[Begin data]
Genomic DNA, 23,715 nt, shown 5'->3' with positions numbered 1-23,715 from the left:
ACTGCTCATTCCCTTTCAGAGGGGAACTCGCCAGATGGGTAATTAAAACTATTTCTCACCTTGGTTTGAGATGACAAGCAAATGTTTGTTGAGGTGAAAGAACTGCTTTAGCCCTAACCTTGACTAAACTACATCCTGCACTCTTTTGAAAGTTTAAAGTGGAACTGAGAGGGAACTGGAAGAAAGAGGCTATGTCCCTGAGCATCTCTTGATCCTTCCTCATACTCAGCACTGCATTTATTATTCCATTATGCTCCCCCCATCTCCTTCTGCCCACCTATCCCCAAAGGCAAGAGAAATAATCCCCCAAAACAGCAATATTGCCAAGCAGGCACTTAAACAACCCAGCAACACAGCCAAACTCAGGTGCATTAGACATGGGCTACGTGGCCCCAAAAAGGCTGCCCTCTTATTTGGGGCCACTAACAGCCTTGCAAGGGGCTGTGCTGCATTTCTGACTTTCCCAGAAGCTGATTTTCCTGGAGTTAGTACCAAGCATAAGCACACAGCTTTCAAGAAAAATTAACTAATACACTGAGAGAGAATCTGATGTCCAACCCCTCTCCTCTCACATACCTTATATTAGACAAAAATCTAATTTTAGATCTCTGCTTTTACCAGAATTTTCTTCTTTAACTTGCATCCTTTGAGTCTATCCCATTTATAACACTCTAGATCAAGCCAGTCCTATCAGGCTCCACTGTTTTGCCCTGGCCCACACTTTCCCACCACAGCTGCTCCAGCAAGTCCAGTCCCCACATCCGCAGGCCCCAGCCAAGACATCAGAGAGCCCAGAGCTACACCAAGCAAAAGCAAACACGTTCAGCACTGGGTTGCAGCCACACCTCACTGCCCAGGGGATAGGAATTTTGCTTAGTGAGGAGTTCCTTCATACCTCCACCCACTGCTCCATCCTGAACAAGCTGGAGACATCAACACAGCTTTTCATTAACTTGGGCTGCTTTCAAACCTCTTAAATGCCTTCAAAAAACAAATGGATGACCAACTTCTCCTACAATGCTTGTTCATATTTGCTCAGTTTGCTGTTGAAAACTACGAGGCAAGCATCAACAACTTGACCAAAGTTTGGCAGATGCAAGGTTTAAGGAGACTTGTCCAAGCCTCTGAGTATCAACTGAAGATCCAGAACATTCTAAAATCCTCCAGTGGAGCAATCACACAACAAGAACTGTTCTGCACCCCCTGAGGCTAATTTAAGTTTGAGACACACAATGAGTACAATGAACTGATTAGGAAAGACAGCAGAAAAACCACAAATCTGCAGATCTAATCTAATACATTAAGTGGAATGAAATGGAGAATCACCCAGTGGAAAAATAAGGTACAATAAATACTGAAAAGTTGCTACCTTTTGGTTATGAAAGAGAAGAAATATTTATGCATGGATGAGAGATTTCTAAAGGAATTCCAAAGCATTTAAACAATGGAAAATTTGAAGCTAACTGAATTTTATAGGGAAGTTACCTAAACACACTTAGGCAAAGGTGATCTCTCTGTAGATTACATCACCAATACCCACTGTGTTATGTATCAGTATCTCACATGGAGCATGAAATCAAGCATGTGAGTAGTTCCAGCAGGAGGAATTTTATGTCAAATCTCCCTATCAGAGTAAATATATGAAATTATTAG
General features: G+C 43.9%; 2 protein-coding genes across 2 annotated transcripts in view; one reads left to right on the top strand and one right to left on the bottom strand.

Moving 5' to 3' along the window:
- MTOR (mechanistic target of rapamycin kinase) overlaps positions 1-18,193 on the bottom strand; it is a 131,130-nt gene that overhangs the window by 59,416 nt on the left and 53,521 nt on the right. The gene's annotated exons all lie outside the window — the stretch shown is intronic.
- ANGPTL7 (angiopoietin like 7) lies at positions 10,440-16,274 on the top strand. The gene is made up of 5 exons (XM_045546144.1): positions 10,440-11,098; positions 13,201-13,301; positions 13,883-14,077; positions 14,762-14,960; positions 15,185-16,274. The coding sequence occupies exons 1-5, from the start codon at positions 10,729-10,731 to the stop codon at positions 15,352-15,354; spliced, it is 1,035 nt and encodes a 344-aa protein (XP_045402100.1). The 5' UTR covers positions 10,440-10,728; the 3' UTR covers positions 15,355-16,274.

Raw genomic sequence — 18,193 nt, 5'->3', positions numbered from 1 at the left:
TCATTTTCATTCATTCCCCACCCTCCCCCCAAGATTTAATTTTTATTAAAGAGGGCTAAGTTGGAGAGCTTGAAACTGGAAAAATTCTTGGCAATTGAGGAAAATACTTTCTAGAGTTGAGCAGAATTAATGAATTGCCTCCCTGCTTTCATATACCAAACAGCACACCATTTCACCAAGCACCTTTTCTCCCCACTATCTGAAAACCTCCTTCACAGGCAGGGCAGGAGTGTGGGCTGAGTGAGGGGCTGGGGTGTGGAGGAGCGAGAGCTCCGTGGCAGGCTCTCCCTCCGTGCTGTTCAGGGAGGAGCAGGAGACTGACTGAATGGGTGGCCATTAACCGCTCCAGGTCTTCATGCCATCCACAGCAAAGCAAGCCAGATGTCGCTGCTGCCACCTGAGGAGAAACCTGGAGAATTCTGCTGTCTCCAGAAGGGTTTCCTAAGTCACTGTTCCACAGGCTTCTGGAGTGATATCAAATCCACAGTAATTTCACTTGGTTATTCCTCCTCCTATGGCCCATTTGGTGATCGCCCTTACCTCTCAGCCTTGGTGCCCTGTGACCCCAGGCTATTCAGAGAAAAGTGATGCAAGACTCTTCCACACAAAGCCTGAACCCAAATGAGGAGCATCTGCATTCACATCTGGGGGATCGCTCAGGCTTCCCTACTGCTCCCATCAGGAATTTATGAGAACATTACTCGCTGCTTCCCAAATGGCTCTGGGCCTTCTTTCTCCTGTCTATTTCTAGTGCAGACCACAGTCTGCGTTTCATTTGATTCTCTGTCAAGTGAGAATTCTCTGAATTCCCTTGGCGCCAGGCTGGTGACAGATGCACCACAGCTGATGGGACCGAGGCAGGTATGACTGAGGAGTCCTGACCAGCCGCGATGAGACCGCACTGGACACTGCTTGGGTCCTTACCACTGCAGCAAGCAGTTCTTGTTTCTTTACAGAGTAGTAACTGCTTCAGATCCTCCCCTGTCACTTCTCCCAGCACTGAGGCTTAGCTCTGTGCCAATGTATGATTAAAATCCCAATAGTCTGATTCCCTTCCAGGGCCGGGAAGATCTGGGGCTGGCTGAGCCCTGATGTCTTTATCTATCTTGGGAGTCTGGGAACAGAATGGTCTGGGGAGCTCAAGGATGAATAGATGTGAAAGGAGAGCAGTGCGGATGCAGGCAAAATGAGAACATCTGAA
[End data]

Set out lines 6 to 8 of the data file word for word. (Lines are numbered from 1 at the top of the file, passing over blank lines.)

- ANGPTL7 (angiopoietin like 7) lies at positions 10,440-16,274 on the top strand. The gene is made up of 5 exons (XM_045546144.1): positions 10,440-11,098; positions 13,201-13,301; positions 13,883-14,077; positions 14,762-14,960; positions 15,185-16,274. The coding sequence occupies exons 1-5, from the start codon at positions 10,729-10,731 to the stop codon at positions 15,352-15,354; spliced, it is 1,035 nt and encodes a 344-aa protein (XP_045402100.1). The 5' UTR covers positions 10,440-10,728; the 3' UTR covers positions 15,355-16,274.

Raw genomic sequence — 18,193 nt, 5'->3', positions numbered from 1 at the left:
TCATTTTCATTCATTCCCCACCCTCCCCCCAAGATTTAATTTTTATTAAAGAGGGCTAAGTTGGAGAGCTTGAAACTGGAAAAATTCTTGGCAATTGAGGAAAATACTTTCTAGAGTTGAGCAGAATTAATGAATTGCCTCCCTGCTTTCATATACCAAACAGCACACCATTTCACCAAGCACCTTTTCTCCCCACTATCTGAAAACCTCCTTCACAGGCAGGGCAGGAGTGTGGGCTGAGTGAGGGGCTGGGGTGTGGAGGAGCGAGAGCTCCGTGGCAGGCTCTCCCTCCGTGCTGTTCAGGGAGGAGCAGGAGACTGACTGAATGGGTGGCCATTAACCGCTCCAGGTCTTCATGCCATCCACAGCAAAGCAAGCCAGATGTCGCTGCTGCCACCTGAGGAGAAACCTGGAGAATTCTGCTGTCTCCAGAAGGGTTTCCTAAGTCACTGTTCCACAGGCTTCTGGAGTGATATCAAATCCACAGTAATTTCACTTGGTTATTCCTCCTCCTATGGCCCATTTGGTGATCGCCCTTACCTCTCAGCCTTGGTGCCCTGTGACCCCAGGCTATTCAGAGAAAAGTGATGCAAGACTCTTCCACACAAAGCCTGAACCCAAATGAGGAGCATCTGCATTCACATCTGGGGGATCGCTCAGGCTTCCCTACTGCTCCCATCAGGAATTTATGAGAACATTACTCGCTGCTTCCCAAATGGCTCTGGGCCTTCTTTCTCCTGTCTATTTCTAGTGCAGACCACAGTCTGCGTTTCATTTGATTCTCTGTCAAGTGAGAATTCTCTGAATTCCCTTGGCGCCAGGCTGGTGACAGATGCACCACAGCTGATGGGACCGAGGCAGGTATGACTGAGGAGTCCTGACCAGCCGCGATGAGACCGCACTGGACACTGCTTGGGTCCTTACCACTGCAGCAAGCAGTTCTTGTTTCTTTACAGAGTAGTAACTGCTTCAGATCCTCCCCTGTCACTTCTCCCAGCACTGAGGCTTAGCTCTGTGCCAATGTATGATTAAAATCCCAATAGTCTGATTCCCTTCCAGGGCCGGGAAGATCTGGGGCTGGCTGAGCCCTGATGTCTTTATCTATCTTGGGAGTCTGGGAACAGAATGGTCTGGGGAGCTCAAGGATGAATAGATGTGAAAGGAGAGCAGTGCGGATGCAGGCAAAATGAGAACATCTGAA